The Government have announced plans for a new model of shared ownership housing, focusing on three key areas for improvement, but what does this mean for housing associations and first-time buyers alike? Can shared ownership be made more consumer friendly while continuing to be a viable option for housing associations and private sector providers?

What is Shared Ownership?

Shared ownership was first introduced into the UK housing market 40 years ago to give those on lower incomes the opportunity to achieve the British dream of home ownership. It allowed the purchase of a share of a new build home with the ability to increase this share in the future to eventual full ownership.

However, statistics show that just 27% of people aged under 35 own their own home today. This is down from 65% in the 1990s. So, what has shared ownership achieved so far? Can the Government’s changes increase the number of people owning their own home before they turn 35?

Three key areas for improvement

1. Increasing the share owned

At the point of initial sale, a shared owner will purchase a share between 25% and 75% of the full market value of the property. Ideally, the shared owner will then purchase additional shares (in increments of 10%) in the property by way of a process known as staircasing. Unfortunately, increasing house prices and maintenance costs have made this more and more difficult, with shared owners finding it difficult to save enough to buy 10% before the market value increases.

The Government proposes a model that will allow shared owners to purchase additional shares in smaller increments, as low as 1%. It is thought that this could operate in a similar way to a private sector savings product, but details are yet to be confirmed. This would mean a shared owner could purchase an additional share in their £250,000 home for £2,500, far more achievable than a 10% share for £25,000, and achievable far more often, therefore being able to take advantage of the fluctuating market.

The staircasing process can be time consuming. Generally, acting for housing associations, we only see shared owners staircase during a re-mortgage. The shared owner is therefore only increasing their share by additional borrowing and incurring various costs including valuation fees and their lender’s legal fees, through a lengthy process which requires enquiries to be dealt with. Will the new model mean that money otherwise put to these expenses can instead be used to purchase additional shares instead?

How the Government intend to simplify this process is yet to be seen, but providers will not want to see these changes result in increased administration.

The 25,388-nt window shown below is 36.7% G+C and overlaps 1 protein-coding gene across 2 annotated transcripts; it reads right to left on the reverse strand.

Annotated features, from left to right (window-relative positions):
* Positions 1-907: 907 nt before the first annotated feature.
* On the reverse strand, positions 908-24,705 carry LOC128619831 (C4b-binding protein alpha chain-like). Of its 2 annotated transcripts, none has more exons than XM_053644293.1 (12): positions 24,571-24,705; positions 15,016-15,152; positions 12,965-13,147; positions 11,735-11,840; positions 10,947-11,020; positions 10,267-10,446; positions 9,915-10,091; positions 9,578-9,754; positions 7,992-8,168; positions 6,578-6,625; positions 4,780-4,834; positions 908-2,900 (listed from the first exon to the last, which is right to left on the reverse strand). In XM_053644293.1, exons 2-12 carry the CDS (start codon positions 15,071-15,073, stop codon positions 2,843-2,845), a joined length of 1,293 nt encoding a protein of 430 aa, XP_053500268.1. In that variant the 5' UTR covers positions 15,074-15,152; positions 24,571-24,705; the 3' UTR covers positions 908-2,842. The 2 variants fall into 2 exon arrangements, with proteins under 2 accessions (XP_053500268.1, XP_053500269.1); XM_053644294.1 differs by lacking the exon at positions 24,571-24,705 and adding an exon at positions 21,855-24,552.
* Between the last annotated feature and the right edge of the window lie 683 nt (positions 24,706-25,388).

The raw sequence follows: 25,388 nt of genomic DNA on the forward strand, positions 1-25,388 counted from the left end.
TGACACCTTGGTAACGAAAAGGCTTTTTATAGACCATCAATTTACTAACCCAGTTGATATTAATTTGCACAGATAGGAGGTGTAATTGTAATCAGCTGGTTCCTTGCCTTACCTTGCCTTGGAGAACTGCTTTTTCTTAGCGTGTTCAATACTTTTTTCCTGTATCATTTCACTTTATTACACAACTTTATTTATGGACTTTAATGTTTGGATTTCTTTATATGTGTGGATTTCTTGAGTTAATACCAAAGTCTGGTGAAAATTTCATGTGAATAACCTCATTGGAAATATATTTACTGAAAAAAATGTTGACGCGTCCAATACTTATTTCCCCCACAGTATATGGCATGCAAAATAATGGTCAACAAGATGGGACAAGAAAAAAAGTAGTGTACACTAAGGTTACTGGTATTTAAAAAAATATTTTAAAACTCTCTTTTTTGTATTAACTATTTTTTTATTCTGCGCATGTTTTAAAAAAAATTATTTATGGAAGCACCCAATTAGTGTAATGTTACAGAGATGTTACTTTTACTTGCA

2. Selling the home

A shared owner must offer their property back to the provider for an 8 week period to enable the provider to nominate an appropriate purchaser to ensure the property remains as affordable housing. This is a ‘pre-emption’ provision contained in past and present models of shared ownership leases.

Historically, the ‘pre-emption period’ did not end until 21 years after the shared owner had staircased their ownership in the property to 100%. In 2015 the Government advised that the pre-emption period should end on the date that the shared owner staircases to 100%. Now, once fully staircased the homeowner can sell their property on the open market without recourse to the provider. However, until such time as final staircasing has been achieved, the current model of shared ownership lease requires the shared owner to comply with the pre-emption provisions.

The Government is proposing that the new model has a further change in pre-emption to give the landlord a ‘right of first refusal’ to repurchase the property and resell it as shared ownership. This is likely to be a much shorter period of time compared to the current 8 weeks to give shared owners more flexibility and control over the process. Whether the provider will still have the option to nominate a purchaser is not clear. Could a right of first refusal be too limited? Will we share a reduction in shared ownership stock if providers do not have the means to repurchase a property within the ‘right of first refusal’ period?

3. Standard model

Homes England has a model shared ownership lease which is the standard lease used by the vast majority of shared ownership providers, particularly housing associations who have grant funded properties. Lenders have become increasingly more open to the Homes England model form of shared ownership lease, however for those purchasing via a different model from the private sector securing mortgage funding can be far more difficult, adding unnecessary stress at what is already a very stressful time.

Can the Government produce a model which works, and is used by, housing associations and the private sector alike?

The new model

Changes to shared ownership will be welcomed by those desperate to get on the property ladder, and those wishing to increase the shares in their home as quickly and often as possible. However, the new model seems heavily focussed on the consumer, rather than the provider. Allowing the purchase of smaller shares and a shorter ‘pre-emption’ period is excellent news for shared owners, but for shared ownership providers this could become a far more burdensome model of shared ownership with increased admin costs outweighing the benefit of receiving additional capital sooner and more frequently.

The Government’s consultation remains open until 23:59 on 29 September 2019 for responses to the discussion paper.
We will be keeping a close eye on the progress of this proposed shared ownership model in order to work with our shared ownership provider clients to prepare for future changes.

For more information on shared ownership, please contact our specialist Social Housing team on 01206 764477.

Statistics from “Making Home Ownership Affordable Discussion Paper